Saturday, 27 January 2018

A Review: Francesca Zappia's Eliza and Her Monsters

Hi, and thanks for stopping by.

Today's post is going to be a book review of the best book I've read in 2018 so far - Francesca Zappia's Eliza and Her Monsters. This book is also the only one that's received 5 stars from me so far in January, which is kind of a big deal, because last year in January, I gave out five! Anyway, on with the review...

"There are monsters in the sea."

This is the story of Eliza, an introverted, lonely teenage girl who feels as though she blends right in to the world around her, as well as constantly fighting with her family and having no real friends at school. But Eliza leads a secret double life; online she is LadyConstellation, the beloved creator of a hugely famous webcomic called Monstrous Sea. The story follows Eliza as her two worlds collide, with some incredible, and some devastating results. If you loved Alice Oseman's Radio Silence, you'll love this, too (and vice versa)- the stories are incredibly similar and equally brilliant.

"Broken people don't hide from their monsters. Broken people let themselves be eaten."

I really loved Eliza as a protagonist; I think the character had potential to go awry and become irritating (what with the arguing with her family and the self-deprecating comments) but Francesca Zappia wrote her just perfectly.  It was also as lovely as ever to read about a shy, creative, smart female protagonist. As I just mentioned, the issues with her family were the only potentially problematic element for me; the slow, steady resolve of these problems was both brilliantly written and dragged-out, it was making me nervous thinking the book would end with them on bad terms still!

“I made Monstrous Sea because it's the story I wanted. I wanted a story like it, and I couldn't find one, so I created it myself.” 

I also loved reading about her passion for writing, because I found it so personally relatable - I love YA books so much, but actually so few having reading or writing as a key element within them. Eliza getting lost it the world that she imagined and created was really special for me to read as a bookworm & writer myself. It was also pretty inspiring.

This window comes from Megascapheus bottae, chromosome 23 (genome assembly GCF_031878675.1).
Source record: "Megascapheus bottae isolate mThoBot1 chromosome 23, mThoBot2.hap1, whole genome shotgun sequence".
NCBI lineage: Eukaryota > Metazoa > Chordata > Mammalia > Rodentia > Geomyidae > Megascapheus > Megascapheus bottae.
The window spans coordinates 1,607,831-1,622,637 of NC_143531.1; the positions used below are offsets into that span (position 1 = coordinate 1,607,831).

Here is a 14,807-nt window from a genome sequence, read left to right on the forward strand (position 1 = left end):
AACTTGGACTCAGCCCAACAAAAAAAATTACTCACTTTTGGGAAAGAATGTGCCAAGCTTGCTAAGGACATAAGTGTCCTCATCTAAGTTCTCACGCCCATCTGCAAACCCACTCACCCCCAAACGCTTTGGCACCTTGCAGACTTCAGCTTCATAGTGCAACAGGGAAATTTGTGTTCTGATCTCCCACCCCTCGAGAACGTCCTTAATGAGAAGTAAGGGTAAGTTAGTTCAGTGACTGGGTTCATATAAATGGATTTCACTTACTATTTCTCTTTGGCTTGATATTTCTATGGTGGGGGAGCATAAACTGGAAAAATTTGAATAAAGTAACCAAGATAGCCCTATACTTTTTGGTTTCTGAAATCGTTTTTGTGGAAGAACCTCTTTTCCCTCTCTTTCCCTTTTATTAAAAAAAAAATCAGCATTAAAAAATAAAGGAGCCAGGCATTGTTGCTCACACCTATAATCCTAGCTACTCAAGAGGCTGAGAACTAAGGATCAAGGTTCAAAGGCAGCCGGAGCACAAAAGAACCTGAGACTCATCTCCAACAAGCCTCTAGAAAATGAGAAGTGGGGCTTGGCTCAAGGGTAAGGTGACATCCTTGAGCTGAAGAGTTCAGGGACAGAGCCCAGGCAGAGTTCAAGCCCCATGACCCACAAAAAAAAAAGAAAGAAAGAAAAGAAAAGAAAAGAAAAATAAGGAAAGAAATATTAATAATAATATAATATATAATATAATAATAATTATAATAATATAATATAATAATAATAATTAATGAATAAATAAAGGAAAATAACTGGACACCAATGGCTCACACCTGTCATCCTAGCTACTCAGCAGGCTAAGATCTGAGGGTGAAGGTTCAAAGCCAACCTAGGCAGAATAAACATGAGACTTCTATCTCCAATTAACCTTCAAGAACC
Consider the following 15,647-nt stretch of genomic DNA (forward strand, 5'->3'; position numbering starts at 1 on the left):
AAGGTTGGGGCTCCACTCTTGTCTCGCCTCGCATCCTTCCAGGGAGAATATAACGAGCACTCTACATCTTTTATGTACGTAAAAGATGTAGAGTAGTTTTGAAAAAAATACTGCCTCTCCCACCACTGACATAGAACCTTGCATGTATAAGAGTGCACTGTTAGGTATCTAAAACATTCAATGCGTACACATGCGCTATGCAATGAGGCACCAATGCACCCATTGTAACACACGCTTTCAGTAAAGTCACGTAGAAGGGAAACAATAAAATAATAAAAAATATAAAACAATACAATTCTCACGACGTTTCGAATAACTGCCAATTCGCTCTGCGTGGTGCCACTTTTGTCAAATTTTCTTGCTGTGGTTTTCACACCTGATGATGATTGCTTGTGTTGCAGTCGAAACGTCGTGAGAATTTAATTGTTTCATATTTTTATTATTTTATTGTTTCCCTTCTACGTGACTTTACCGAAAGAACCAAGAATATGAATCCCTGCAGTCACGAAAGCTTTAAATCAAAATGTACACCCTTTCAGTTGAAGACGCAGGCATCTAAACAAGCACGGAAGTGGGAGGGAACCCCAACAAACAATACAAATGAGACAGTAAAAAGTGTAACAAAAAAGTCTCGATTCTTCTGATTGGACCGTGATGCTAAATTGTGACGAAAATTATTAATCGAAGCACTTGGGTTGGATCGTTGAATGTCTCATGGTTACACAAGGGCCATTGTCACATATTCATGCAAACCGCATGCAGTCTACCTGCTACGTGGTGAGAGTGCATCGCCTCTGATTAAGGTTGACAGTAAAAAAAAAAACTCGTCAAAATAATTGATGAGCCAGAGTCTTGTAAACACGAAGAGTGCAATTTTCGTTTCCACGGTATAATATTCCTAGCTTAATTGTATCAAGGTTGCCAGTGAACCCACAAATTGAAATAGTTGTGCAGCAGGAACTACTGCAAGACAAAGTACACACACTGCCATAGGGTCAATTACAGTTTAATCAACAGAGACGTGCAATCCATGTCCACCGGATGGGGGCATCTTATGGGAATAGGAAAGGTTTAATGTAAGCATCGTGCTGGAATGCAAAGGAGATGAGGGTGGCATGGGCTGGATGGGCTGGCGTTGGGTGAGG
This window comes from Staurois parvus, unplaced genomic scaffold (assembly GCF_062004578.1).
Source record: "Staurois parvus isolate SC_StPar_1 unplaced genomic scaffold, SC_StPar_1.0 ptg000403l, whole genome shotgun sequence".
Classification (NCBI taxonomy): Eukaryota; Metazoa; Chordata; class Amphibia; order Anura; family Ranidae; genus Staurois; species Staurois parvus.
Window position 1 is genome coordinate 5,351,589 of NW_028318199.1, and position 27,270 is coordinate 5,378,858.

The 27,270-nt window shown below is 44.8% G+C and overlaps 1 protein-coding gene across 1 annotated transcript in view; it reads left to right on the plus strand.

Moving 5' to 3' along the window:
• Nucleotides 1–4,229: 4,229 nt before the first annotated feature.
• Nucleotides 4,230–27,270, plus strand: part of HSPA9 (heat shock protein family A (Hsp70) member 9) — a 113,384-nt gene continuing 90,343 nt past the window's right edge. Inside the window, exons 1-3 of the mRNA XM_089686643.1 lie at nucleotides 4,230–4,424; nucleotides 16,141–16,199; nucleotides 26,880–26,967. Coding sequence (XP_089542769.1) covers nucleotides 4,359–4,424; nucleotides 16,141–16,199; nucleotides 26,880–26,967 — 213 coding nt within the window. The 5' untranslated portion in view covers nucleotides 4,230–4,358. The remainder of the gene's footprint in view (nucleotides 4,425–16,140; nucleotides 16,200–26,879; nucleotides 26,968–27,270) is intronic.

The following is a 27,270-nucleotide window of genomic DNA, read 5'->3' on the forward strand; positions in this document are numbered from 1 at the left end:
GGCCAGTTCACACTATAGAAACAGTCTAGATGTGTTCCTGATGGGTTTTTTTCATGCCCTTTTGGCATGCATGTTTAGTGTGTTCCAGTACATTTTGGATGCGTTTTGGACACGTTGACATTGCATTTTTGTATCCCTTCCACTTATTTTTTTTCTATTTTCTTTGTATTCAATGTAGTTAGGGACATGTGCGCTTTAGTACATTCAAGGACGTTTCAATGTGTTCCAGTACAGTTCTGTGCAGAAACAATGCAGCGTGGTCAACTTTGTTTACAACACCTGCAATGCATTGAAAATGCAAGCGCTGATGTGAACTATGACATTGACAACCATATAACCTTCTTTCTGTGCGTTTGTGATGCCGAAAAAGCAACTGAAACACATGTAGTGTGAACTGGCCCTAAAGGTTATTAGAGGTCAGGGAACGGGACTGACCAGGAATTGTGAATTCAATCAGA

“How can I want something so badly but become so paralyzed every time I think about taking it?”

The pacing of Eliza and Wallace's relationship was also really great, it made their story that much more believable and cute. I loved Wallace as a love interest; he was passionate and shy and just generally lovely. The backstory about Wallace's father was really surprising, as well as hugely tragic and emotive. Wallace's selective mutism was also written really well, I was very impressed with that element.

"The things you care most about are the ones that leave the biggest holes." 

However, I had HUGE issues with Wallace's response to Eliza's reveal as LadyConstellation; he was SO incredibly selfish. Whilst I get him feeling betrayed/upset about her lying to him and that reaction being justified, his reaction to her not finishing Monstrous Sea in time for him to get the prose-version published was NOT ACCEPTABLE. It is HER story, not his. If you're that desperate to get a book published so he can afford college, WRITE YOUR OWN STORY. However, this didn't destabilise the story as a whole, because I think it was a really brave addition to the story; it made Wallace seem more real, more flawed, more annoying, selfishly human, and it made the ending even more satisfying.

"Truth is the worst monster, because it never really goes away."

I loved the comic book elements throughout, also, mainly because they reminded me of Fangirl by Rainbow Rowell!! It was also really cool to see how the characters looked/read excerpts from their stories, as they are so integral to the main plot of the novel/mentioned so often. I would not be surprised at all if Monstrous Sea itself was published as a novel, to be honest, just like Carry On - I'd read it for sure!!

"She drew so many monsters that she became a monster herself."

Overall, I loved so many things about this book. I loved the online friendships depicted so positively, I loved the way Eliza slowly began to learn things she never knew about her younger brothers, I loved the complete worshipping of geekiness in general. This book was so great, and I'd recommend it to anybody. Also, it's just so beautiful to own - I really love the front cover (and usually I hate any covers with real-life human beings on them!). I want to say a thousand and one things about this book, but I'll say no more now other than: READ IT.

“Like life, what gives a story its meaning is the fact that it ends. Our stories have lives of their own—and its up to us to make them mean something.” 

Till next time



  1. Great review! I love how you formatted it. I’m excited to read this book. It reminds me of Fangirl, which is one of my favorites.

    Aj @ Read All The Things!

    1. Thank you so much!! Oh there are definitely parallels with Fangirl for sure! Please do let me know what you think if you get around to reading it! :)